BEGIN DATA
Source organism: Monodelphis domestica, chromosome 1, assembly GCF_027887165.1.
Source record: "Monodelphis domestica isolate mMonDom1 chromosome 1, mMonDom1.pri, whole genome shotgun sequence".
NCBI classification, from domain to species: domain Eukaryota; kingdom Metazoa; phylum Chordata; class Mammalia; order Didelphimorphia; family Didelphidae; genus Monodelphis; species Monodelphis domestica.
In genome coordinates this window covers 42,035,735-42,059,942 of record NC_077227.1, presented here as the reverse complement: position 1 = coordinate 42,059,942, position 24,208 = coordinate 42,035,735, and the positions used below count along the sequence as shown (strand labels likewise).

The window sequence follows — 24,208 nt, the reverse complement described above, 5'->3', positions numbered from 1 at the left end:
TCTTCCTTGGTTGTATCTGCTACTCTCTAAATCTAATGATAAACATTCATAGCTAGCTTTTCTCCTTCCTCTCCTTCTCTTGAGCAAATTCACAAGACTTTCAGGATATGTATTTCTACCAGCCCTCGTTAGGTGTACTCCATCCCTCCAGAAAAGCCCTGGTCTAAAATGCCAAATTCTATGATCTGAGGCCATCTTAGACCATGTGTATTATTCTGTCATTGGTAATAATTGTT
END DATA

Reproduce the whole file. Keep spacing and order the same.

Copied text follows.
Source organism: Monodelphis domestica, chromosome 1, assembly GCF_027887165.1.
Source record: "Monodelphis domestica isolate mMonDom1 chromosome 1, mMonDom1.pri, whole genome shotgun sequence".
NCBI classification, from domain to species: domain Eukaryota; kingdom Metazoa; phylum Chordata; class Mammalia; order Didelphimorphia; family Didelphidae; genus Monodelphis; species Monodelphis domestica.
In genome coordinates this window covers 42,035,735-42,059,942 of record NC_077227.1, presented here as the reverse complement: position 1 = coordinate 42,059,942, position 24,208 = coordinate 42,035,735, and the positions used below count along the sequence as shown (strand labels likewise).

The window sequence follows — 24,208 nt, the reverse complement described above, 5'->3', positions numbered from 1 at the left end:
TCTTCCTTGGTTGTATCTGCTACTCTCTAAATCTAATGATAAACATTCATAGCTAGCTTTTCTCCTTCCTCTCCTTCTCTTGAGCAAATTCACAAGACTTTCAGGATATGTATTTCTACCAGCCCTCGTTAGGTGTACTCCATCCCTCCAGAAAAGCCCTGGTCTAAAATGCCAAATTCTATGATCTGAGGCCATCTTAGACCATGTGTATTATTCTGTCATTGGTAATAATTGTT